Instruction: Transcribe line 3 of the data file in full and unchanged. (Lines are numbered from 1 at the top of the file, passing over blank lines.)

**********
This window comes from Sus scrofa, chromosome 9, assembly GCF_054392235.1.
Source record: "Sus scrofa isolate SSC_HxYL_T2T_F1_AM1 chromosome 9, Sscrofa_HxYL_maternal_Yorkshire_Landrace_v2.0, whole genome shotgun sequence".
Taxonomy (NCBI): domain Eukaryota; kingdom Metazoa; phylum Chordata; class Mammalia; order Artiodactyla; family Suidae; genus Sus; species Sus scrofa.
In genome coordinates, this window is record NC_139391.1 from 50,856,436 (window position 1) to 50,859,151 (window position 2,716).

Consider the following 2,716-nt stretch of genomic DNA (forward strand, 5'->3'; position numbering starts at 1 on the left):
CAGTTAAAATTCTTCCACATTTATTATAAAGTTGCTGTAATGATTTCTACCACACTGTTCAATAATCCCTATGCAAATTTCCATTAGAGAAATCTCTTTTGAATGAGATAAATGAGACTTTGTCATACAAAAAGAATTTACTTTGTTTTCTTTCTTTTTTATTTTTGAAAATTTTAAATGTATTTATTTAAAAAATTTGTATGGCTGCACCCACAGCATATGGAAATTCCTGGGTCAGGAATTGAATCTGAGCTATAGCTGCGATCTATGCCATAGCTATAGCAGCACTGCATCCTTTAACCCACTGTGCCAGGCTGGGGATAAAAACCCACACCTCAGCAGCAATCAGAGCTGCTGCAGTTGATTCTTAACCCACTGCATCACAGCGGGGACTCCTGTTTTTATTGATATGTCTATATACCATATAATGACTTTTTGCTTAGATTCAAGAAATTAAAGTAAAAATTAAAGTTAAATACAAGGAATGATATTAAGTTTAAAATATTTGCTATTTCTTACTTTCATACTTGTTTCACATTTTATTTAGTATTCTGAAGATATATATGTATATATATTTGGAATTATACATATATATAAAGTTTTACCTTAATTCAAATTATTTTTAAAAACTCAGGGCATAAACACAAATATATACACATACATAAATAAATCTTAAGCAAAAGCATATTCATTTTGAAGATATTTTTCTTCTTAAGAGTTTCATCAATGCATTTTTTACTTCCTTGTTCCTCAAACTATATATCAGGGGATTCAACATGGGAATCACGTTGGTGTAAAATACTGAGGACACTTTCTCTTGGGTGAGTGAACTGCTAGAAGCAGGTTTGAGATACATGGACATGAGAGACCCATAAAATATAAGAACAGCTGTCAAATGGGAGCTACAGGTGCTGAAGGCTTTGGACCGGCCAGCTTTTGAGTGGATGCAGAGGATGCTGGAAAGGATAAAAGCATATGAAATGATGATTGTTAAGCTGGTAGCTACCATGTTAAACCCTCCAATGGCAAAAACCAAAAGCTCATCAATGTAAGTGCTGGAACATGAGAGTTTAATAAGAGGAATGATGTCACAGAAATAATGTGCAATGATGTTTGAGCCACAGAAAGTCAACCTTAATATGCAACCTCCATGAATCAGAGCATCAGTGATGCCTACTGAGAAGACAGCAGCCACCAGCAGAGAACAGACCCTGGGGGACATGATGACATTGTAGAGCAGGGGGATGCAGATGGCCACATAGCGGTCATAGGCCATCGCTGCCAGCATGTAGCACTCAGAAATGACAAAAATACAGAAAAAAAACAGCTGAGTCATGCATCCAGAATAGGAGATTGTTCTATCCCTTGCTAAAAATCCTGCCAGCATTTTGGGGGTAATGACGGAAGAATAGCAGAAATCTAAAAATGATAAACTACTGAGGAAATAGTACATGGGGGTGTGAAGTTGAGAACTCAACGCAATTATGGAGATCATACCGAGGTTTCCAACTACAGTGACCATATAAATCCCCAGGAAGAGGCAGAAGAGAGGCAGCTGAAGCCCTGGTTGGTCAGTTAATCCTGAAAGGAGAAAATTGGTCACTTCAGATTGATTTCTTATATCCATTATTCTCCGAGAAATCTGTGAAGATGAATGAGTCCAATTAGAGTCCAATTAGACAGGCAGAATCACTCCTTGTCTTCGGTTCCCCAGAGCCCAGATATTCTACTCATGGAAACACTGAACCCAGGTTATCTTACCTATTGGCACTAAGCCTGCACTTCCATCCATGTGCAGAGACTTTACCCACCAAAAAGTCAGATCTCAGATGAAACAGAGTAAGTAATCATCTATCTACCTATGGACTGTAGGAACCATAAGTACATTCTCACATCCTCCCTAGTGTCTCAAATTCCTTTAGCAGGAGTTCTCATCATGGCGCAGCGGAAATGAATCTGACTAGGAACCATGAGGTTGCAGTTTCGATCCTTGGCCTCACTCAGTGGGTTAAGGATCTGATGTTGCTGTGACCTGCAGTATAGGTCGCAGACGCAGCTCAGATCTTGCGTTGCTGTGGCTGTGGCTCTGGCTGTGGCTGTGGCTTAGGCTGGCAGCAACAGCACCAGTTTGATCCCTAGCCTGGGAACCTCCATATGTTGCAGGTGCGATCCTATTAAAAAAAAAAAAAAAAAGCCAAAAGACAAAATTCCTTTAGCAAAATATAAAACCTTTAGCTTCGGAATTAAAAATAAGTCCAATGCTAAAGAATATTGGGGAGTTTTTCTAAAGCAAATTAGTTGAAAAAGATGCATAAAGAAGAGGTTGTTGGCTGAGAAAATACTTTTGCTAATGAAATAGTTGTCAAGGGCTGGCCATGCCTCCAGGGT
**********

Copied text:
Taxonomy (NCBI): domain Eukaryota; kingdom Metazoa; phylum Chordata; class Mammalia; order Artiodactyla; family Suidae; genus Sus; species Sus scrofa.